Jonestown: The Life and Death of People's Temple

"Excellent"

Jonestown: The Life and Death of People's Temple Review


One can make plenty of cases for the moment when the '60s died. Some claim Altamont, while others go with the Manson murders. But even though it came well after the decade was dead and buried, the 1978 mass suicide in Guyana by almost the entire membership of Jim Jones' Peoples Temple marked, if not the death of the Sixties, then the death of the idea of the Sixties. Never again would the idea of a large, interracial, revolutionary, spiritually-minded and liberal social experiment of this sort seem anything more than a cult bound, sooner or later, for self-annihilation. As shown in Stanley Nelson's compassionate and sobering documentary, Jonestown: The Life and Death of People's Temple, Jim Jones killed the commune.

Taking a page from the "Stranger than Fiction" book, Jones started out in resolutely un-revolutionary Indiana, making waves as a barnstorming white Pentecostal preacher whose style was best described as... "black." His message of social justice riled more than a few feathers in the stolid communities where he preached it (especially given how they were trying to keep such societal changes of the 1960s at bay), most especially for the fact that he was quite vocal in his desire for integration, especially at his church. Jones didn't just preach it, he lived it, with he and his wife becoming the first white couple in the history of the state to adopt a black child. Not long after that, Jones and his people did what open-minded folks of the time did: they lit out for California. There, in a bucolic valley in the north of the state, the members of Jones' increasingly political (bordering on revolutionary) "People's Temple" practiced communal living that seems to have been, for a time at least, the blissful apotheosis of everything many thought the '60s were all about.

Given that all most people remember (if anything) of Jones and Jonestown is something about a nutty cult who all killed themselves by drinking poisoned Kool-Aid, Nelson's film is worthy at the very least for telling the whole story, especially its racial aspect. A heavy amount of '60s rhetoric involved race, but normally it seemed to be talked over a divide: privileged white radicals expressing their admiration for Black Panthers, even though the counter-culture tended to be as racially segregated as straight society. Jones' fervent desire for racial equality was -- oddly enough, given the era's penchant for empty sloganeering -- surprisingly successful. The People's Temple members who appear on screen in the film are truly a mixed lot: black senior citizens happily working and playing alongside white hippies as though an entire history of ugly segregation had simply ceased to exist. It's a sign of how intoxicating such a scene must have been that it resonates today, even with the knowledge of this experiment's horrifying outcome.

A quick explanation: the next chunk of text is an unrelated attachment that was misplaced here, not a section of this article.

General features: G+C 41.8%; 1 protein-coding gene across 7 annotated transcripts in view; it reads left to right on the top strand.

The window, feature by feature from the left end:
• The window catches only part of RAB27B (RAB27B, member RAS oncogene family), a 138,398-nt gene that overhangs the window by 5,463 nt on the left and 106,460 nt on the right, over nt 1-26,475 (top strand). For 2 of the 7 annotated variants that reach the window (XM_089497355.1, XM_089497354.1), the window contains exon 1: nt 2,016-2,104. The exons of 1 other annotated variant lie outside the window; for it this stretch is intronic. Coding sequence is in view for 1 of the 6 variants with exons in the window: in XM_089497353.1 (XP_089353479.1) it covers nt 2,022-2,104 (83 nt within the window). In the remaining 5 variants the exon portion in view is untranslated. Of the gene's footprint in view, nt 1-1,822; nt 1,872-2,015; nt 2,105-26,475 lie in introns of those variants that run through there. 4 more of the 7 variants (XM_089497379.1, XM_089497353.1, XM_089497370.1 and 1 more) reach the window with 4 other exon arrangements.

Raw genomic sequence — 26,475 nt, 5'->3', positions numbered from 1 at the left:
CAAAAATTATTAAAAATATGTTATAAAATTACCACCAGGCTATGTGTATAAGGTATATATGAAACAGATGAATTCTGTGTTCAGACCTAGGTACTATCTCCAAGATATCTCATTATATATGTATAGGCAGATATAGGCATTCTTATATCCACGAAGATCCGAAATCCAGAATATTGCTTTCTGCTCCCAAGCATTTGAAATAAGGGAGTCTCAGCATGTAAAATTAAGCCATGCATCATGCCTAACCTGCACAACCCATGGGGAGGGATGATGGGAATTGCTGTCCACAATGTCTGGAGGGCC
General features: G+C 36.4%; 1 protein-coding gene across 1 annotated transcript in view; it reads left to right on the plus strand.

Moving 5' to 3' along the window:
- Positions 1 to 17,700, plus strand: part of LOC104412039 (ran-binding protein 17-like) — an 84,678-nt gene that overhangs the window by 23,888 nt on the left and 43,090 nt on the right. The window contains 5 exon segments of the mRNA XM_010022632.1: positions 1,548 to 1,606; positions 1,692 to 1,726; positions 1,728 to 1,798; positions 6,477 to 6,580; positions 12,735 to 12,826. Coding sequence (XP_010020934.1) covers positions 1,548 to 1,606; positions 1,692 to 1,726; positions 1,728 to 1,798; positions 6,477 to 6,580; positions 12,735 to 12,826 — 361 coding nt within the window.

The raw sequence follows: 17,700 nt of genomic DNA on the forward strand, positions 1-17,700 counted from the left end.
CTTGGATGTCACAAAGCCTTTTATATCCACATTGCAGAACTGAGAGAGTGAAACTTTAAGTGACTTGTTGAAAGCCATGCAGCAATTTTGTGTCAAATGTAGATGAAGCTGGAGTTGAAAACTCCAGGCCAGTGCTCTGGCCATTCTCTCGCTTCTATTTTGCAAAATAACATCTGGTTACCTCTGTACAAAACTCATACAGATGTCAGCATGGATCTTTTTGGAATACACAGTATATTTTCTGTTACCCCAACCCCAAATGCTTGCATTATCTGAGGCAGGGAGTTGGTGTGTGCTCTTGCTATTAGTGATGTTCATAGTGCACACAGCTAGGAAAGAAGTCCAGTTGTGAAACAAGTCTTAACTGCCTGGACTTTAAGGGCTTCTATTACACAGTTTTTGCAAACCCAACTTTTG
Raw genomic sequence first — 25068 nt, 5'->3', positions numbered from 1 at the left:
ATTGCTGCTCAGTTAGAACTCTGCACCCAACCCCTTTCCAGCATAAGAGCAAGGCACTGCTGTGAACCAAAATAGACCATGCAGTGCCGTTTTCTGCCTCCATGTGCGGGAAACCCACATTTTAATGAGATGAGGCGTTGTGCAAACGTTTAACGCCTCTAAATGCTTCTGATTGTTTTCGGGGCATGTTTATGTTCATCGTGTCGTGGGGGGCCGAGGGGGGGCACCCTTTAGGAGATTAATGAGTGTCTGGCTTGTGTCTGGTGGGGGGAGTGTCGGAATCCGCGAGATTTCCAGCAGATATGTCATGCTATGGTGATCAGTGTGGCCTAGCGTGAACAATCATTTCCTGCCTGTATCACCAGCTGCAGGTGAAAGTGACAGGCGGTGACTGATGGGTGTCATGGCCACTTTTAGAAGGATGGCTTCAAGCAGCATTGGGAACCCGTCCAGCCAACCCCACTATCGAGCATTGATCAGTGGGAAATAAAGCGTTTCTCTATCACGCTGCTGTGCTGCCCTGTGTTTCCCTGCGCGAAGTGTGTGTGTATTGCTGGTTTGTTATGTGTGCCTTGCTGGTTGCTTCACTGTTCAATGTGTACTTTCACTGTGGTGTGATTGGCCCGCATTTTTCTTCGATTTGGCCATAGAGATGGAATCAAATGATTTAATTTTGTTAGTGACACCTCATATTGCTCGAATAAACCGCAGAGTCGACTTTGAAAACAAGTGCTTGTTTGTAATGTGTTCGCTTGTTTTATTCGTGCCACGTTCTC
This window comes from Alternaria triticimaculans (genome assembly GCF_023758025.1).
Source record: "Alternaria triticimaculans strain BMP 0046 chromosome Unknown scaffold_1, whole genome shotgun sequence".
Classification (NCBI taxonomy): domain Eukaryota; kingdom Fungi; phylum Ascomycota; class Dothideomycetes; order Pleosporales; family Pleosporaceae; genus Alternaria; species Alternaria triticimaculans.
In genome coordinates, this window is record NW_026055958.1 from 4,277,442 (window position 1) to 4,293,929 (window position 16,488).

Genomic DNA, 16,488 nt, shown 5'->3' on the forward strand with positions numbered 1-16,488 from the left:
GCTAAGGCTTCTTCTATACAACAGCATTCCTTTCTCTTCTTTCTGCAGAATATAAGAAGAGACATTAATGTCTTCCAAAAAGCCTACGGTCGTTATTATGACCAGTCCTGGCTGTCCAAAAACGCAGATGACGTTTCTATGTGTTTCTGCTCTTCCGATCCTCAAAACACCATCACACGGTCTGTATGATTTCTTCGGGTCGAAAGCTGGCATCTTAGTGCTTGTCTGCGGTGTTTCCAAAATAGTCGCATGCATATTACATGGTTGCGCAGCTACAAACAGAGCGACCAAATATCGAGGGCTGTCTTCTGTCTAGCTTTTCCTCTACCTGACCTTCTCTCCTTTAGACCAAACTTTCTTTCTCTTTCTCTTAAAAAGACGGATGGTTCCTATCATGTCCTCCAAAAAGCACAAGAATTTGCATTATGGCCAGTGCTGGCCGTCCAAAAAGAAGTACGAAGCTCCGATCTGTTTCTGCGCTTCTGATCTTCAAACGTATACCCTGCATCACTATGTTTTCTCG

Smoothly layering modern-day interviews with Temple survivors amid rare (sometimes previously unseen) footage of Jones preaching and his followers at work, farming and gathering new converts, Nelson lays out with chilling exactitude the group's inexorable slide from brotherly utopia to paranoid and murderous cult. Inexorable because the group was obviously never a church or temple in any real sense, just an extension of Jones' need for an audience, and so predisposed to follow him as he descended through megalomania into outright delusional paranoia.

Convinced that the forces of straight America were aligned against his people, Jones tried to relocate them all from San Francisco -- where, in the mid- to late-'70s, he had become a disturbingly influential political figure -- to the forested interior of Guyana. It was there, in a remote spot that his followers imagined to be paradise (even today, in footage emotionally captured by Nelson, they still seem to have the dream of utopia, to long for the freedom that Jones represented), that a fact-finding mission by a U.S. representative would go horribly awry, and 909 people, including many children, would willingly drink poison. Only five escaped, such was the power of the man from Indiana, who, given his chillingly magnetic persona as rendered on screen here, would be followed by untold thousands, even today.

One is left at the end of the film still asking why, and it's a tribute to the filmmaker that he doesn't try to answer the unknowable. But then, as one of the Temple's members says, "Nobody joins a cult. Nobody joins something they think is going to hurt them. You join a religious organization. You join a family."



Facts and Figures

Reviews

Contactmusic.com: 4 / 5

Cast & Crew

Director: Stanley Nelson

Producer: Kristian Lesko

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